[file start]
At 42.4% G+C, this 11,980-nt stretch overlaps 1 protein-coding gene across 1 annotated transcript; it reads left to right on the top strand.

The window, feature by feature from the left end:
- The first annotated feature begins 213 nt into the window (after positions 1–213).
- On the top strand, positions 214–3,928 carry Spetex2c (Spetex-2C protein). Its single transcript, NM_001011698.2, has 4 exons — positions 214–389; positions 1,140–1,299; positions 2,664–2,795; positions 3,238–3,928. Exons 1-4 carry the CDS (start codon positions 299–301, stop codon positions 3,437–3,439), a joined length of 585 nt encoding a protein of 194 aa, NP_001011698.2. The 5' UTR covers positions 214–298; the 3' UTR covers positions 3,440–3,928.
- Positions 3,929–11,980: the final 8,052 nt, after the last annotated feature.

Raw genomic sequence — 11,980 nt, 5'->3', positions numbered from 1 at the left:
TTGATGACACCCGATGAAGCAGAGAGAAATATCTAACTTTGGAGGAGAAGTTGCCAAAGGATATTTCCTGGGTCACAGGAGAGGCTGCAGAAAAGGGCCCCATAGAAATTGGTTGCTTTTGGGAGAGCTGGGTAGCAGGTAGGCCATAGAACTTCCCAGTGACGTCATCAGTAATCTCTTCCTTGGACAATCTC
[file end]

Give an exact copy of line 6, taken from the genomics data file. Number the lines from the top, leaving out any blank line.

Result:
Raw genomic sequence — 11,980 nt, 5'->3', positions numbered from 1 at the left: